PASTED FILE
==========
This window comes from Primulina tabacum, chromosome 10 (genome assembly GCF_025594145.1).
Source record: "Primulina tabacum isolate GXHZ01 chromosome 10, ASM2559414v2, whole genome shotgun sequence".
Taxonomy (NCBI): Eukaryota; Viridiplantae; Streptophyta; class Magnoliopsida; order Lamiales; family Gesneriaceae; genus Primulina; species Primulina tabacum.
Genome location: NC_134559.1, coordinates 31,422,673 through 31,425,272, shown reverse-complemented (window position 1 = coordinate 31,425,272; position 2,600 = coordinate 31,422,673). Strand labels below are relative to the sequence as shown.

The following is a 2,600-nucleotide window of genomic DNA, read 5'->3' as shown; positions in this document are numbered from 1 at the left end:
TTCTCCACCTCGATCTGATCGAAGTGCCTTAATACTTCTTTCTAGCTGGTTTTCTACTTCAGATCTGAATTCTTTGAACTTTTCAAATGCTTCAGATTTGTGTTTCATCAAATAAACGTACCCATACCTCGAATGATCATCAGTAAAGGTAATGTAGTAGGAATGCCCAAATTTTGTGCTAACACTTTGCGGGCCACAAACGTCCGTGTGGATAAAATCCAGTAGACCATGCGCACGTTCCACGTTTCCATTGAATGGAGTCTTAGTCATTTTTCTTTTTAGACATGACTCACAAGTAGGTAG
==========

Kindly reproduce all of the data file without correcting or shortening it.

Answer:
This window comes from Primulina tabacum, chromosome 10 (genome assembly GCF_025594145.1).
Source record: "Primulina tabacum isolate GXHZ01 chromosome 10, ASM2559414v2, whole genome shotgun sequence".
Taxonomy (NCBI): Eukaryota; Viridiplantae; Streptophyta; class Magnoliopsida; order Lamiales; family Gesneriaceae; genus Primulina; species Primulina tabacum.
Genome location: NC_134559.1, coordinates 31,422,673 through 31,425,272, shown reverse-complemented (window position 1 = coordinate 31,425,272; position 2,600 = coordinate 31,422,673). Strand labels below are relative to the sequence as shown.

The following is a 2,600-nucleotide window of genomic DNA, read 5'->3' as shown; positions in this document are numbered from 1 at the left end:
TTCTCCACCTCGATCTGATCGAAGTGCCTTAATACTTCTTTCTAGCTGGTTTTCTACTTCAGATCTGAATTCTTTGAACTTTTCAAATGCTTCAGATTTGTGTTTCATCAAATAAACGTACCCATACCTCGAATGATCATCAGTAAAGGTAATGTAGTAGGAATGCCCAAATTTTGTGCTAACACTTTGCGGGCCACAAACGTCCGTGTGGATAAAATCCAGTAGACCATGCGCACGTTCCACGTTTCCATTGAATGGAGTCTTAGTCATTTTTCTTTTTAGACATGACTCACAAGTAGGTAG